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Many factors affect an individual’s overall health and wellness, including nutrition, exercise, and body weight as well as predispositions to a number of health conditions. However, women face additional health circumstances and challenges such as pregnancy, menopause and other gynecological conditions. In order for a woman to achieve optimal health and wellness, it is important for her to understand how her unique genetic profile may be affecting how her body utilizes energy and nutrients, as well as how it responds to certain foods, diets, and exercise regiments. A woman’s genetic makeup can also provide with insights into common health conditions that she may predisposed to, as well as other information that may be helpful during a woman’s lifetime.
When it comes to psychiatric medications and dosages, one size doesn’t fit all. And the process of experimenting with various medications and dosages can take time, cause negative side effects and require expensive and reoccurring trips to the physician and pharmacy. Through genetic testing, you and your physician can determine the most effective treatment plan for you.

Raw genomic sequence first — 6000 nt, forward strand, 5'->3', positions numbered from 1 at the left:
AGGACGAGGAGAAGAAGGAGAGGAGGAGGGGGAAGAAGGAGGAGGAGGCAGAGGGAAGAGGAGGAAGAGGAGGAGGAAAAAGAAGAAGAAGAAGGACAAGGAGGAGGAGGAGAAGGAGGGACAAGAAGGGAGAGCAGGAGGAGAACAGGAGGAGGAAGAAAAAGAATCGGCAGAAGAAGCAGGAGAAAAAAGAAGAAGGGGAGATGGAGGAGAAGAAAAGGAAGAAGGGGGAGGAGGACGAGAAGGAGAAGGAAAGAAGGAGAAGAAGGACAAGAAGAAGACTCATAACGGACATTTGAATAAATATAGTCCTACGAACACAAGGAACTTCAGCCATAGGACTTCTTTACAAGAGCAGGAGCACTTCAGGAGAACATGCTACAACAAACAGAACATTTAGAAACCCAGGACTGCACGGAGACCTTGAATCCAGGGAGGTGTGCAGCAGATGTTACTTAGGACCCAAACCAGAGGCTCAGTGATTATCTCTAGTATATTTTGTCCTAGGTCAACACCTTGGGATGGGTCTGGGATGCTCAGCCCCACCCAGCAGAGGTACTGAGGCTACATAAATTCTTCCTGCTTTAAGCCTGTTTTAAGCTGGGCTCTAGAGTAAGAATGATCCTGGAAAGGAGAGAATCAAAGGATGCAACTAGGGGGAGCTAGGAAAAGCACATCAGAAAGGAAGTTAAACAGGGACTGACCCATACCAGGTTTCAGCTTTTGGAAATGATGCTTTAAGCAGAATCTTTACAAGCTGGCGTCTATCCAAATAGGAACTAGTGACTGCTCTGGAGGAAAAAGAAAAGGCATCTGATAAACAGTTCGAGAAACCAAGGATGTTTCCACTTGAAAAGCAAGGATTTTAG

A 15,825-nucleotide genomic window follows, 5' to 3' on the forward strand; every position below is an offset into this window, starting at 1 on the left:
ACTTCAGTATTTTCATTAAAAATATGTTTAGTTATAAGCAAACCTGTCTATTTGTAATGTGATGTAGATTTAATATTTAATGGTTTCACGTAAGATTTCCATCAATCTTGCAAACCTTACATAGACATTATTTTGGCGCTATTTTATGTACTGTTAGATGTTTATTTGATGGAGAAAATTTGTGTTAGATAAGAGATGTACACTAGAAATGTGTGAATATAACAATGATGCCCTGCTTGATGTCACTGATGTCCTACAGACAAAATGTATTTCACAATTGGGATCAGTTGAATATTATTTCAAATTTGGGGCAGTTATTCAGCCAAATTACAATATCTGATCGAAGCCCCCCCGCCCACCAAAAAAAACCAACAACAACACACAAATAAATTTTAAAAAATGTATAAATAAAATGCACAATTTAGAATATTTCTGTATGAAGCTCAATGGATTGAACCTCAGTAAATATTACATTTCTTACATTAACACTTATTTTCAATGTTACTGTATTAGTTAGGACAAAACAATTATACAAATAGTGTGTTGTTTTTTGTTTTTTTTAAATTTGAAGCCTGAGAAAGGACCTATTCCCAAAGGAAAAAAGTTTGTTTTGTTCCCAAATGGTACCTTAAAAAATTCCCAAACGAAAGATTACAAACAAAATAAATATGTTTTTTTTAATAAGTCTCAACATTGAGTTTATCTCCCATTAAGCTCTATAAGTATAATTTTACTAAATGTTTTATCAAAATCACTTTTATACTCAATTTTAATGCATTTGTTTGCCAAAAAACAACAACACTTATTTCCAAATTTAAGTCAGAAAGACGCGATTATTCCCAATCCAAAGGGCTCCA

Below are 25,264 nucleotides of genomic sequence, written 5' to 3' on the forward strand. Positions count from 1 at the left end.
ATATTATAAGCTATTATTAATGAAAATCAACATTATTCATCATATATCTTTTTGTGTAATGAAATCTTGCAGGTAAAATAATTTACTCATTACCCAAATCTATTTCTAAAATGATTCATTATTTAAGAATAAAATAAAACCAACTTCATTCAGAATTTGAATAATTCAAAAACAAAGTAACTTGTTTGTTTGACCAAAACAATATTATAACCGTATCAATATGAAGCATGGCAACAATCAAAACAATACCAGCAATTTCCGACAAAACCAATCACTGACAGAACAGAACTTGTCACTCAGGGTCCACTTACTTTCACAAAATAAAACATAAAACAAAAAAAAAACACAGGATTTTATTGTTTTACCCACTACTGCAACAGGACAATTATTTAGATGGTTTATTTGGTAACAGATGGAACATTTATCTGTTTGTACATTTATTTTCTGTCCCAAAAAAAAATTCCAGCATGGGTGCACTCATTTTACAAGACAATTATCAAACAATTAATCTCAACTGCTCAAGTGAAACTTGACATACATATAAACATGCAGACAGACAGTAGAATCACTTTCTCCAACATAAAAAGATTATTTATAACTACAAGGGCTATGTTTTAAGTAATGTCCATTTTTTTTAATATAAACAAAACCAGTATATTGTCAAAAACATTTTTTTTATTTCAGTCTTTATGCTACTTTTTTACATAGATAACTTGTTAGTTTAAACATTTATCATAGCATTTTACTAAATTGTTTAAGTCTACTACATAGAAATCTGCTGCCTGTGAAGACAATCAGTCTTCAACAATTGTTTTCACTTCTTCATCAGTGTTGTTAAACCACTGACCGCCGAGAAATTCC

According to the Centers for Disease Control and Prevention (CDC), over one-third of U.S. adults are obese as defined as having a body mass index (BMI) above 30. Being at an unhealthy weight increases an individual’s risk of developing many serious health conditions, including heart disease, stroke, type 2 diabetes and certain types of cancer. Fortunately, obesity is reversible with close monitoring of nutrition and appropriate exercise. In addition, an individual’s genetic makeup can influence how his/her body utilizes energy and nutrients, responds to exercise and medications, and affects the risk of developing certain health conditions.
Each person has two copies of the genetic materials, one copy inherited from each parent. Many genetic diseases are recessive, meaning the disease is caused by inheriting a mutation at the same DNA location from both parents. If a parent carries a mutation in one of the two copies of the DNA, he/she is a carrier of the genetic disease.
A carrier has a 50% chance of passing the same mutation to the child. If both parents are carriers, the child will have a 25% chance of inheriting both copies of the mutation, thus leading to the development of the genetic disease. Some inherited diseases are more common in certain ethnic groups and in people with a family history of genetic disorders.